Post # 13
5547 posts
Bee Keeper
  • Wedding: December 2011

Personally, I would figure out a cheap way to stay in the city with a real hospital. I am ALL for low intervention births, but not when there is no access to emergency care if you need it. Even perfectly healthy pregnancies can have issues in labor that require interventions and I wouldn’t want it to be a 2 hour ungodly expensive plane ride away to get it.  

Post # 14
6544 posts
Bee Keeper
  • Wedding: September 2012

As someone her gave her BFF shit about having a tummy tuck in the doctors surgical office, even though there was a perfectly good hospital right next door….I vote for the hospital! I read once that 1 in 3 births end in a c-section, and while I don’t have any statistics on that (nor do I know if I’m remembering wrong) I Just don’t know that I’d take the risk.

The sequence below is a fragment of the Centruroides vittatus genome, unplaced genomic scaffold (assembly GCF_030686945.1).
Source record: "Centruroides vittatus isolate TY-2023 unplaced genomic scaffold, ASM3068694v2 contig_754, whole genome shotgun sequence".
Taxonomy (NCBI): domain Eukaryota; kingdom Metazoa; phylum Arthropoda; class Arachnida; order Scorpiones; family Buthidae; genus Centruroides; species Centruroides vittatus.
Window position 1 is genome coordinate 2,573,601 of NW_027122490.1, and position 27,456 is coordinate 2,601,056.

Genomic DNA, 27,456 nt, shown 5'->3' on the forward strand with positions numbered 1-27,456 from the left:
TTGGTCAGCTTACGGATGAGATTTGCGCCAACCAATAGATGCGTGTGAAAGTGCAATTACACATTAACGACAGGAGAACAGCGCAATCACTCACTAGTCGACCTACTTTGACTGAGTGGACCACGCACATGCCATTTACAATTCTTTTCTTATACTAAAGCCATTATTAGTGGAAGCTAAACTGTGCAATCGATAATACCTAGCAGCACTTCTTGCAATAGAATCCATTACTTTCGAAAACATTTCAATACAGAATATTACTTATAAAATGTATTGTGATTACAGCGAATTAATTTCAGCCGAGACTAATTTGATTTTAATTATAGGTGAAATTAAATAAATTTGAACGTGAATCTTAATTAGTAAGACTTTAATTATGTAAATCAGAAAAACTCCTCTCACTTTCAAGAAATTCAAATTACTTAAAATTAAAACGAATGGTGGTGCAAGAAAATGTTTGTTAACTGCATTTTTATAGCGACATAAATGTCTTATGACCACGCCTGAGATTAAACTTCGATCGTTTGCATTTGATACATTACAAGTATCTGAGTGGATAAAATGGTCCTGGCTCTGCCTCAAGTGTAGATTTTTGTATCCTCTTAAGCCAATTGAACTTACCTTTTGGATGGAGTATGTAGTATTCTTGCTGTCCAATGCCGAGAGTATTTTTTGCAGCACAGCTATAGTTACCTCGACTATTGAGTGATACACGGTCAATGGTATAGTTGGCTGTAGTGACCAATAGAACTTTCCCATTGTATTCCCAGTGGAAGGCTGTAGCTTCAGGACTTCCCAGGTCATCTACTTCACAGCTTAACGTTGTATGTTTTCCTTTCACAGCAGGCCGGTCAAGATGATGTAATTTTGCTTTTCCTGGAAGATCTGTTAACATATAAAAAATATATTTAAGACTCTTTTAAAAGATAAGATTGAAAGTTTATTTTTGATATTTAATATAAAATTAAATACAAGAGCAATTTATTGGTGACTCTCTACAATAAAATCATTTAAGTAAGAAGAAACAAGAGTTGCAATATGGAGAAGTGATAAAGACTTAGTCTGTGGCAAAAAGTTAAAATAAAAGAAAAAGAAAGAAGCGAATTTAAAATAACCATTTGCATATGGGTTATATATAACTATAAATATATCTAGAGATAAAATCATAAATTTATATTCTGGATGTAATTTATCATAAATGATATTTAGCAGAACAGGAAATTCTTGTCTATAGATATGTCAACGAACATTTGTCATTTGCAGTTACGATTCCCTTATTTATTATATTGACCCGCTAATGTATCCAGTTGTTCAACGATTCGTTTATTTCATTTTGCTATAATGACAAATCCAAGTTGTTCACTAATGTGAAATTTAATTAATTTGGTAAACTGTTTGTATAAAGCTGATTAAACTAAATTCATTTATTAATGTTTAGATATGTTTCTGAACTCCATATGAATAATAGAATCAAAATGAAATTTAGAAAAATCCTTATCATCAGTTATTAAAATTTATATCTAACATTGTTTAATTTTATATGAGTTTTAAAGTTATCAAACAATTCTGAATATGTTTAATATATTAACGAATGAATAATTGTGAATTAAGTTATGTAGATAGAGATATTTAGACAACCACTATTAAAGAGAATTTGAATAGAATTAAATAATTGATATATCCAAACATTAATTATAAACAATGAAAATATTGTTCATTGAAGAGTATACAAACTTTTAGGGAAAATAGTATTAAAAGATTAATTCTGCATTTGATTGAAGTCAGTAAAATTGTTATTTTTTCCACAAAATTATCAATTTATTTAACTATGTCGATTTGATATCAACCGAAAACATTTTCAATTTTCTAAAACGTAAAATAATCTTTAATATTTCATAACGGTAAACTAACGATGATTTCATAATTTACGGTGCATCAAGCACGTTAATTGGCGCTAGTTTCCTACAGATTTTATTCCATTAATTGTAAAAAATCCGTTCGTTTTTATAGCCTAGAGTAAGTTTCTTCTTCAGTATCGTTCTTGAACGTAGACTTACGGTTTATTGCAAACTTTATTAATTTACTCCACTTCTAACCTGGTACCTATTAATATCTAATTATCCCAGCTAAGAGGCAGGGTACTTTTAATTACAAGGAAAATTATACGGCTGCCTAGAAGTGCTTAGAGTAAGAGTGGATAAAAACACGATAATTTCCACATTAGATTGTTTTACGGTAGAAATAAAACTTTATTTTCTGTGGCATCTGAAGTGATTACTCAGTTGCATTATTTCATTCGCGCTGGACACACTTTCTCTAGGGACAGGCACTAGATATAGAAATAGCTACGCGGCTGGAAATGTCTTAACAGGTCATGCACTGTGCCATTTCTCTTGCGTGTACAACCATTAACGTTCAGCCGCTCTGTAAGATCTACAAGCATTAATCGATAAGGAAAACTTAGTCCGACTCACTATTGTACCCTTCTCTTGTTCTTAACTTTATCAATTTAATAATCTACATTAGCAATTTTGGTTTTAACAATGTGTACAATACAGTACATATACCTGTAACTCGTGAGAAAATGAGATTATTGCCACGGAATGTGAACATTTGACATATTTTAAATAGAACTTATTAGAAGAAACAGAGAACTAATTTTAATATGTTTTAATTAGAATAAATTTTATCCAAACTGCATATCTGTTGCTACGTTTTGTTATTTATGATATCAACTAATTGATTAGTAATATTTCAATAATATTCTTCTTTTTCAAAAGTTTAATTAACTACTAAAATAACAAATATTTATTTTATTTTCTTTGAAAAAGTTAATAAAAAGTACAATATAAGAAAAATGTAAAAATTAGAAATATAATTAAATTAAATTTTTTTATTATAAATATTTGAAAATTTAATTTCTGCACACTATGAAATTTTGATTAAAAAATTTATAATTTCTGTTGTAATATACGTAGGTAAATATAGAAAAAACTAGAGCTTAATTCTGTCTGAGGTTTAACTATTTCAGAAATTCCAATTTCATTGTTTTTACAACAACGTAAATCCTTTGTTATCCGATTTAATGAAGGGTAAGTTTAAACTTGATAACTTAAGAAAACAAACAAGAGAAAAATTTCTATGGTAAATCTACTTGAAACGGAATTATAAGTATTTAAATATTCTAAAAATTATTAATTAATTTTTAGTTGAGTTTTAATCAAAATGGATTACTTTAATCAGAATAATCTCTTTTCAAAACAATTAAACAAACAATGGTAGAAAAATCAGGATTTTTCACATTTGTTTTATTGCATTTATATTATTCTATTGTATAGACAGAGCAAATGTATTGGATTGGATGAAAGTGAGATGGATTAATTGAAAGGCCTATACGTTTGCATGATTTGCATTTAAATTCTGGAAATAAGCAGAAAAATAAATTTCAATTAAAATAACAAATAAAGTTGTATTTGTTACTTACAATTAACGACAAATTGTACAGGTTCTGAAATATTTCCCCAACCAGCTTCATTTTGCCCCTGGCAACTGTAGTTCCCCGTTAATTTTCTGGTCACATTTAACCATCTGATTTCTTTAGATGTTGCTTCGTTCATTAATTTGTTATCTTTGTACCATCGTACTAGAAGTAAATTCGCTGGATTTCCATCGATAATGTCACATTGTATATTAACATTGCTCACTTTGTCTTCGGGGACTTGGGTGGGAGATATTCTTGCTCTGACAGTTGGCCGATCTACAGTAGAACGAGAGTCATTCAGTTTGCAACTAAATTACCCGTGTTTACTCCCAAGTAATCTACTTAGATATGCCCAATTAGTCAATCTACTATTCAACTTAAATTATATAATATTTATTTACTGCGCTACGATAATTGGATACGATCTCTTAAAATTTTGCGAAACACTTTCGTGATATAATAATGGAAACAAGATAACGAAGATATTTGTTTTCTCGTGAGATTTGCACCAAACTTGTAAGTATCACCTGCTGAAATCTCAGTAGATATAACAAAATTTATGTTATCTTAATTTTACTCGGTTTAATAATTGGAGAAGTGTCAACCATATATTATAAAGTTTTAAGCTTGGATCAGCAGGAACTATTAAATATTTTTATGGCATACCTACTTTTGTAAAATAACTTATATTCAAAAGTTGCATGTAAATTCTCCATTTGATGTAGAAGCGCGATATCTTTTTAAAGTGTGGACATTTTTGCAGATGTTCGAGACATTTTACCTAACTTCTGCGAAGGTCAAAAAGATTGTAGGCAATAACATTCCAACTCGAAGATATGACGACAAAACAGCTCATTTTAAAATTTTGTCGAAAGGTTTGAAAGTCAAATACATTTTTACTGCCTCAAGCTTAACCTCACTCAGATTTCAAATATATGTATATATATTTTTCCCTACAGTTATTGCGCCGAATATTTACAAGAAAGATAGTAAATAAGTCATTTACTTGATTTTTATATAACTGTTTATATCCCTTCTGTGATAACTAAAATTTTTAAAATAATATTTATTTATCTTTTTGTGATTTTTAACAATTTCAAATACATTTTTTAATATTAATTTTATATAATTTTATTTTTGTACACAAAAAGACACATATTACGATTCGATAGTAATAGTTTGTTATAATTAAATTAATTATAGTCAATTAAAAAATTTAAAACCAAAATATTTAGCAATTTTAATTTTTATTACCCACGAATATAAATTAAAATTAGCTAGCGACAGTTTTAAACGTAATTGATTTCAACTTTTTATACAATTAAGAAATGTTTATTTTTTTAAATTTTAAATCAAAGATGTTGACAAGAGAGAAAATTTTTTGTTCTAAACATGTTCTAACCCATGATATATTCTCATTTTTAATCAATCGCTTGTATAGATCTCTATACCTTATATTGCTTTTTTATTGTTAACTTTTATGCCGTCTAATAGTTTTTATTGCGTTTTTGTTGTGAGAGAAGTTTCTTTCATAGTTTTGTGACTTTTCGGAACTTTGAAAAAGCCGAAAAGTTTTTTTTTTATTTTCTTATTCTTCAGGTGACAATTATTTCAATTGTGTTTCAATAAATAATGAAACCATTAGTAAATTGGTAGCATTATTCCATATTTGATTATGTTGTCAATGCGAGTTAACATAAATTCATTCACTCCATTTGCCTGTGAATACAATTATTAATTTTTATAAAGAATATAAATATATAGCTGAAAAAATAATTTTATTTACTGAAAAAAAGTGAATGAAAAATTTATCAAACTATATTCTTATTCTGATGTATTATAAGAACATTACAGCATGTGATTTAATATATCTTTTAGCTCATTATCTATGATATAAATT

Personally, I’d let it go until about 3 weeks from your due date, and then head to Anchorage. That way you aren’t sitting there for 5 weeks, and you’ll have a better idea of what to expect. Depending on how I felt at 3 weeks, I’d maybe even let it go a little longer. I currently have a friend who hit her due date today with no signs of labor, while other went a couple of weeks early.

I’d make a nice reservation at the extended stay:


Post # 15
981 posts
Busy bee
  • Wedding: September 2008 - A tiny town just outside of Glacier National Park